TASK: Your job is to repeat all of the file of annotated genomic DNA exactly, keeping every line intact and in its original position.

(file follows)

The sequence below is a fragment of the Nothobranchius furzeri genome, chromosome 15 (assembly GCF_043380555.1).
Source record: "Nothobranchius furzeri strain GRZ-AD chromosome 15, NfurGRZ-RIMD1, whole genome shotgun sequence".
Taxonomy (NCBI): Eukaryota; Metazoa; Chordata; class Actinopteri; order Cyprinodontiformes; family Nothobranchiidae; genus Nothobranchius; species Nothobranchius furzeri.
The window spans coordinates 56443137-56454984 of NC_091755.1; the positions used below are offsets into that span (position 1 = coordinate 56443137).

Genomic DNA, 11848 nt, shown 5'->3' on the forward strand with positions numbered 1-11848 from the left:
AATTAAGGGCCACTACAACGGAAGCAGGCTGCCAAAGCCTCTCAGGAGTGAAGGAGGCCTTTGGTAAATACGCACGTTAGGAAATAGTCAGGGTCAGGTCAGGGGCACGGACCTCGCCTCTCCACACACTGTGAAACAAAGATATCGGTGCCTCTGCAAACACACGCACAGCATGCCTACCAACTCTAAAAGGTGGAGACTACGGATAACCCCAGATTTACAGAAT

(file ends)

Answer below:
The sequence below is a fragment of the Nothobranchius furzeri genome, chromosome 15 (assembly GCF_043380555.1).
Source record: "Nothobranchius furzeri strain GRZ-AD chromosome 15, NfurGRZ-RIMD1, whole genome shotgun sequence".
Taxonomy (NCBI): Eukaryota; Metazoa; Chordata; class Actinopteri; order Cyprinodontiformes; family Nothobranchiidae; genus Nothobranchius; species Nothobranchius furzeri.
The window spans coordinates 56443137-56454984 of NC_091755.1; the positions used below are offsets into that span (position 1 = coordinate 56443137).

Genomic DNA, 11848 nt, shown 5'->3' on the forward strand with positions numbered 1-11848 from the left:
AATTAAGGGCCACTACAACGGAAGCAGGCTGCCAAAGCCTCTCAGGAGTGAAGGAGGCCTTTGGTAAATACGCACGTTAGGAAATAGTCAGGGTCAGGTCAGGGGCACGGACCTCGCCTCTCCACACACTGTGAAACAAAGATATCGGTGCCTCTGCAAACACACGCACAGCATGCCTACCAACTCTAAAAGGTGGAGACTACGGATAACCCCAGATTTACAGAAT